Mapping the Affliction of Refugees of Partition in Bengal- A Study of Salil Sen’s The New Jews

Krishna Bera


The division of the Indian subcontinent resulted with uninhibited bloodshed, loss of human lives, homelessness of people, communal riots, loss of material wealth, and distress of womenfolk and so on. Partition literature vividly portrays the plight of people. A detailed research establishes that people who were uprooted from their own homeland had to accommodate themselves in an entirely new environment or locality. The dislocation of these people is analogous of the Jews of 8th Century BCE. After being uprooted from their own native land, they were bound to spend days in the Sealdah Railway Station and on the streets of Calcutta. They were doubly traumatised- first, being splayed from their own land, and secondly, being duped in a new city by those who were prerogative of their own places. The after-Partition Bengal also witnessed degenerated humanity, the tricking lineament of the citizens of Calcutta. The agony and struggle of those displaced people has been portrayed in a number of novels, short stories and plays.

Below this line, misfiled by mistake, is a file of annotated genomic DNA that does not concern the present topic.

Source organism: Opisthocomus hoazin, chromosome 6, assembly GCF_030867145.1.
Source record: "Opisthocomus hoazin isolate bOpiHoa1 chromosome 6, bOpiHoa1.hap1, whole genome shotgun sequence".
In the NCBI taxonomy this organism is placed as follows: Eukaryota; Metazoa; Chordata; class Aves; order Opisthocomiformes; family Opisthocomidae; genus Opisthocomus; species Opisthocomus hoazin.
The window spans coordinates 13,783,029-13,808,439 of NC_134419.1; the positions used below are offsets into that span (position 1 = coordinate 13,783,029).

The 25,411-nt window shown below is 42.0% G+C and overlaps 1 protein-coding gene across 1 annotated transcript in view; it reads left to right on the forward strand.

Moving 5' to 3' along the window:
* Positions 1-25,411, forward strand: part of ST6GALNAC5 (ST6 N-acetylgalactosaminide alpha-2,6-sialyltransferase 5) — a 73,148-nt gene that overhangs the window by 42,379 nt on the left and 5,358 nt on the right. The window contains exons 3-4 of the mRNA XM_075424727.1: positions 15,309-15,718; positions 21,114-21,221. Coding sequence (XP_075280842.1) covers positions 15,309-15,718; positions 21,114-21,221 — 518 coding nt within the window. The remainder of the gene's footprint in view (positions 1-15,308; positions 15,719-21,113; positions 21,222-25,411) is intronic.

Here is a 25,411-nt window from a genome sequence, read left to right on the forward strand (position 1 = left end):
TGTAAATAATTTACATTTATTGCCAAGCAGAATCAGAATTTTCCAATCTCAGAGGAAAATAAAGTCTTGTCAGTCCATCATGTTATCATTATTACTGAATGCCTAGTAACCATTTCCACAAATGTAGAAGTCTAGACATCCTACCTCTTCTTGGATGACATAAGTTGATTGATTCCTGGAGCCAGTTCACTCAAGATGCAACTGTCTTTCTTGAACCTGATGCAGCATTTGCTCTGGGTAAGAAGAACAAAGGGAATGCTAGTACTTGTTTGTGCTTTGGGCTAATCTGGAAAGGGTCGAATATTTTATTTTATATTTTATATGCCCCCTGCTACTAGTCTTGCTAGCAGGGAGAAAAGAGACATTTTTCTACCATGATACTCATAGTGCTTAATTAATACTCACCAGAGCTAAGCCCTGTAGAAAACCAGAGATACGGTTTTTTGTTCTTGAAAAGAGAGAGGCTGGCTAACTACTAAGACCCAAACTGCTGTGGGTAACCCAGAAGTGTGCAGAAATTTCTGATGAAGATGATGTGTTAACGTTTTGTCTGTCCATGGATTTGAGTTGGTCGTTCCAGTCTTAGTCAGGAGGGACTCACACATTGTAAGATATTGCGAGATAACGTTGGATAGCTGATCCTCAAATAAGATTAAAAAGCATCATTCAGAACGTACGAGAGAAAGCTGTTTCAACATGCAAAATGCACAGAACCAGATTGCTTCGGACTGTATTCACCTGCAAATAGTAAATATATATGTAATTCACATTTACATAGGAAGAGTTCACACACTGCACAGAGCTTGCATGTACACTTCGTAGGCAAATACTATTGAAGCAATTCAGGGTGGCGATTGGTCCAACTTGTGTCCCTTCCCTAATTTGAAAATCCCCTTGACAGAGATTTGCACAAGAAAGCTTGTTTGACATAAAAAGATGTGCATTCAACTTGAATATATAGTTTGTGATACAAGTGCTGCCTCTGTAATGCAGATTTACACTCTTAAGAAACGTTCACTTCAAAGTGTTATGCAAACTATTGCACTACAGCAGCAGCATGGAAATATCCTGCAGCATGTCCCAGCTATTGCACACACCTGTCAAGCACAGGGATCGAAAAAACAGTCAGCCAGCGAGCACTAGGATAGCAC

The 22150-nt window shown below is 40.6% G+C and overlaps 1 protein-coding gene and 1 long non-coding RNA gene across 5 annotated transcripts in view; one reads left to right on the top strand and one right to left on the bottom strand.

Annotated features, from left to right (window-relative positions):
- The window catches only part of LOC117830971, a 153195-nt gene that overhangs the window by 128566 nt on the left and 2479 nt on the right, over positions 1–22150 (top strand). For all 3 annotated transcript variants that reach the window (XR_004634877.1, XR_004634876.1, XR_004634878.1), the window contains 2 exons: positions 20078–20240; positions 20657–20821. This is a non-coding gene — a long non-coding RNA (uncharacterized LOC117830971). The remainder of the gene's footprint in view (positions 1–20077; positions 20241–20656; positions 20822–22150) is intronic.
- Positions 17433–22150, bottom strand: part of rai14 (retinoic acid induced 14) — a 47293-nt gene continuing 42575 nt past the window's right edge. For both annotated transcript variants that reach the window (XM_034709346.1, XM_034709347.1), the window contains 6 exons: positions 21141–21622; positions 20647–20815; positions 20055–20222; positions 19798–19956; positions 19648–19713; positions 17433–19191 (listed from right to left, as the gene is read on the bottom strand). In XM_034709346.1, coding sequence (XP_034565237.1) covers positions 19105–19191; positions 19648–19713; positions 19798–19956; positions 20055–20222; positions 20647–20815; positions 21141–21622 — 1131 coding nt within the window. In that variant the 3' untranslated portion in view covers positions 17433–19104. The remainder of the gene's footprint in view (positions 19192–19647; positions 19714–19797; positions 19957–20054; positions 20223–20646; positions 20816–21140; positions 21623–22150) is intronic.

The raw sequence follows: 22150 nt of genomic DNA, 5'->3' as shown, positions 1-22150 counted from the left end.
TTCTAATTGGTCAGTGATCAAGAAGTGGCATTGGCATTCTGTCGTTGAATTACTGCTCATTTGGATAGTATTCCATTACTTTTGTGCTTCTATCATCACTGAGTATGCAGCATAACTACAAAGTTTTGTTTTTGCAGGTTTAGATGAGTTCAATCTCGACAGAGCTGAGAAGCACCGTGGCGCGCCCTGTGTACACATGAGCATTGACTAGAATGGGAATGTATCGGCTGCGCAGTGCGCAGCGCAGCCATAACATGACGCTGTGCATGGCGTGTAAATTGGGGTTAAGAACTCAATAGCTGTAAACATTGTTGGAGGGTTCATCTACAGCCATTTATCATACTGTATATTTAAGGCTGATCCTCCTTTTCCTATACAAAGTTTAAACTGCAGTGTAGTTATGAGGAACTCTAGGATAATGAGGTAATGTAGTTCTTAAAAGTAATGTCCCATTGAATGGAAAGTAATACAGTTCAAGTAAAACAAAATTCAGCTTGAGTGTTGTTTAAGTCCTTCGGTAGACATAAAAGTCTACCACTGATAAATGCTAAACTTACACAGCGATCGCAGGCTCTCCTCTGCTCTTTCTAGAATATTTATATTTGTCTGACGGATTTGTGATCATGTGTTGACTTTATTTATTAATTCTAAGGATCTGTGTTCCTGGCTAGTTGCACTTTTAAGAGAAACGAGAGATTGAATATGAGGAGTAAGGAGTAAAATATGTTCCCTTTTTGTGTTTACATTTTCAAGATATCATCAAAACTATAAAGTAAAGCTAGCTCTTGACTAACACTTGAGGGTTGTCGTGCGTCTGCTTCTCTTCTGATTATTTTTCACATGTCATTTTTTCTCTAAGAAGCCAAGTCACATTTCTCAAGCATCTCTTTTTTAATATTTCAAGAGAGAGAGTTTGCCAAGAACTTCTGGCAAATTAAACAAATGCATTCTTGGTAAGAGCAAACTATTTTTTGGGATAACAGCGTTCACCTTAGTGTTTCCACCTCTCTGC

Partition; Bengal; Refugees; Uprooted; The New Jews.

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